Is Baker Mayfield a Top 5 Quarterback in Fantasy Football?
This week I participated in a mock draft. It so happened to be a superflex draft, so QBs were pushed up the board. I selected Baker Mayfield as the fifth QB off the board and was met with a simple response in the draft chat: “reach.” That got me thinking… was it a reach, or does Baker Mayfield deserve to be in the first handful of QBs off the board?
Is Baker Mayfield a Top 5 QB?
First, let’s take a look at what he did in his rookie season. Last year in 14 games (13 starts) Baker Mayfield threw for 3,725 yards with 27 touchdowns, 14 interceptions and added 131 yards with his legs. Those are fine numbers, but not top five, obviously. However, there is a lot more to like if you look at the second half of the season after Hue Jackson was let go and Freddy Kitchen took over the offense in Week 9. From that point on, Mayfield averaged 281.8 passing yards per game and threw 19 of his touchdowns in that span.
If you want to simply extrapolate the numbers he had in the half of season with Kitchens it would look like this: 4,504 passing yards, 38 touchdowns, 16 interceptions. He averaged 19.02 fantasy PPG with Kitchens, which over 16 games equates to 304.32 fantasy points. That would have ranked eighth among quarterbacks in 2018.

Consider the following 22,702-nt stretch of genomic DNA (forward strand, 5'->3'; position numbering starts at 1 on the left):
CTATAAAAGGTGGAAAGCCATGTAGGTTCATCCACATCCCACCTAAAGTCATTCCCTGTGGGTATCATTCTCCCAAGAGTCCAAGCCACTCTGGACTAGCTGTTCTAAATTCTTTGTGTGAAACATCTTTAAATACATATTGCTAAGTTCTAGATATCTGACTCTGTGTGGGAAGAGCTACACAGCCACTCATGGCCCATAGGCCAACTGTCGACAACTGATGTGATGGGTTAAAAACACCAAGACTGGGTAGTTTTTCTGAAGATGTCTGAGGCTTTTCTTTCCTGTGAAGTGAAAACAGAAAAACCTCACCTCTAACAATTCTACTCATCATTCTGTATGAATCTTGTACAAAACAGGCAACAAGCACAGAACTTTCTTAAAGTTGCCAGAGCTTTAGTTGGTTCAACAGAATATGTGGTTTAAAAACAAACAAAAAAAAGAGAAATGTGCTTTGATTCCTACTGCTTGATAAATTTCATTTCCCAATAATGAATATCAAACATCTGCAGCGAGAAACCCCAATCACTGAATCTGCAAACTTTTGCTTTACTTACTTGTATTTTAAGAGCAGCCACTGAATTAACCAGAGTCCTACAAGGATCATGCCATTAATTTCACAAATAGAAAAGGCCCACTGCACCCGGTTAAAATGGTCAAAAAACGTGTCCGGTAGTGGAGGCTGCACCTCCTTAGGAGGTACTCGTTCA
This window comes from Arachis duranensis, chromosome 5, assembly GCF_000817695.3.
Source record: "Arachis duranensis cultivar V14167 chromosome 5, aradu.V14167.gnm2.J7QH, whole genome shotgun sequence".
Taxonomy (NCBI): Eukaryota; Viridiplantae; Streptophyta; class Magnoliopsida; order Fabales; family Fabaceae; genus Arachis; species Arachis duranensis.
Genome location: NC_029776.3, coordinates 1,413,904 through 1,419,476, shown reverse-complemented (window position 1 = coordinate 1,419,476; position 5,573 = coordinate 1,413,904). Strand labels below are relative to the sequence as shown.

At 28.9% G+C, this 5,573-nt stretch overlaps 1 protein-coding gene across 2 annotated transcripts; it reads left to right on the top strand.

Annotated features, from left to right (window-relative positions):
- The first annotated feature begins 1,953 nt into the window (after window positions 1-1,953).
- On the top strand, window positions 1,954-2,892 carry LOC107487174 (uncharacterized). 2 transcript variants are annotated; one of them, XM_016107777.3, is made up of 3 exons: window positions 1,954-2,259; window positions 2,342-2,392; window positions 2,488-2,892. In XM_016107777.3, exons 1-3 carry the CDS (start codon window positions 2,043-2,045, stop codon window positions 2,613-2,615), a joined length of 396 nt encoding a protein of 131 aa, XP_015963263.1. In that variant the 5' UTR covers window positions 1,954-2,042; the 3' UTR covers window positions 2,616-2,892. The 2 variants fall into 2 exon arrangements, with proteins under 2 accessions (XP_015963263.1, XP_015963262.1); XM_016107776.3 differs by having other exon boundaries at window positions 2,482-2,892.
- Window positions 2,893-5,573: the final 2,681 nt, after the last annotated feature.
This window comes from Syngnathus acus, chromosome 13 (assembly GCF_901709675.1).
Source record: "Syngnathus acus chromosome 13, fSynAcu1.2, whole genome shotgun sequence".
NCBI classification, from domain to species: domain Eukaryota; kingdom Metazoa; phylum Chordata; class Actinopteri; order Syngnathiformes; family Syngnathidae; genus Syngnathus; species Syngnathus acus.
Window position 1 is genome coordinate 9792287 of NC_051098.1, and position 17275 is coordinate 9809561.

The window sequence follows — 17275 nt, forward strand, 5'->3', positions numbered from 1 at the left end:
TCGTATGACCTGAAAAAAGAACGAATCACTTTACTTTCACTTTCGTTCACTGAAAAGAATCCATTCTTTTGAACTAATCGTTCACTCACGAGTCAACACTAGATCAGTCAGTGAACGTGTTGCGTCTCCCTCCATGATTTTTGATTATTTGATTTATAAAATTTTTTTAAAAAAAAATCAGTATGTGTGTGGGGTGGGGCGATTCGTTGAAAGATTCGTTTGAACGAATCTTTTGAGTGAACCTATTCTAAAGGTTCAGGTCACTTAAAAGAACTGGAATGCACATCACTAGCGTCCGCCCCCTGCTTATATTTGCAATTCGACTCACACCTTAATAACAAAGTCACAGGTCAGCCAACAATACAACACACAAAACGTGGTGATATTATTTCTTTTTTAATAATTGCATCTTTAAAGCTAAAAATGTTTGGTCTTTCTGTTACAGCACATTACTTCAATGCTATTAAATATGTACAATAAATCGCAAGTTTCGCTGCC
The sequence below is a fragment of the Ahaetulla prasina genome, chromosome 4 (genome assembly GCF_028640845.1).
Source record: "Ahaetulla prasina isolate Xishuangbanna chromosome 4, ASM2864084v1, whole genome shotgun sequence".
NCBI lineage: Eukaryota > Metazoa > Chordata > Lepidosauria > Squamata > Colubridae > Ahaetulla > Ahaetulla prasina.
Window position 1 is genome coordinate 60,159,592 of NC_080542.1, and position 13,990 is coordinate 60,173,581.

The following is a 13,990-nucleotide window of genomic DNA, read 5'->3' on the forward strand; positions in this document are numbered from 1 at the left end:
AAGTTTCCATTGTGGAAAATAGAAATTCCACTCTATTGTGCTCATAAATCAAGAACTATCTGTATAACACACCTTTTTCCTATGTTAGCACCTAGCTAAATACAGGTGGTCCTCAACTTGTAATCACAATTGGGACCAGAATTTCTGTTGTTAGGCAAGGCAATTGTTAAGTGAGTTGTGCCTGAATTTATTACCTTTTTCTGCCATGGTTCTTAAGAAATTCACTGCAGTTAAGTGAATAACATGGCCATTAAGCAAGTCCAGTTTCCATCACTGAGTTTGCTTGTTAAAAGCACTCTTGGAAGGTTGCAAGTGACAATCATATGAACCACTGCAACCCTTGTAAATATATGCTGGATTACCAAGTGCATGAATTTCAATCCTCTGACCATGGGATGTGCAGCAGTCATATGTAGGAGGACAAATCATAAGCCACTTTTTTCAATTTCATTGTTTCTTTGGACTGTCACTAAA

Baker Mayfield has Weapons Everywhere
The Browns have also continued to add weapons around their young signal caller, trading for all-world receiver Odell Beckham Jr. Other than Beckham Jr. being one of the best receivers walking the planet and his presence alone making this offense way better, he should be an especially effective weapon for Mayfield. Even as a rookie, Mayfield showed to be one of the better deep ball passers in the NFL. In 2018, he attempted 73 passes of 20+ air yards, which tied for the fourth most in the NFL. He had a completion percentage of 38.4 percent on those passes, which was tied for fifth best among QBs (min. 60 pass attempts).
He was a great deep thrower, despite having subpar completion numbers with one of his top deep targets. Mayfield attempted 16 of those passes to Antonio Callaway, only five on which were completed, good for a 31.3 completion percent. On those passes, one was intercepted, none went for a touchdown and his QB rating was 54.2.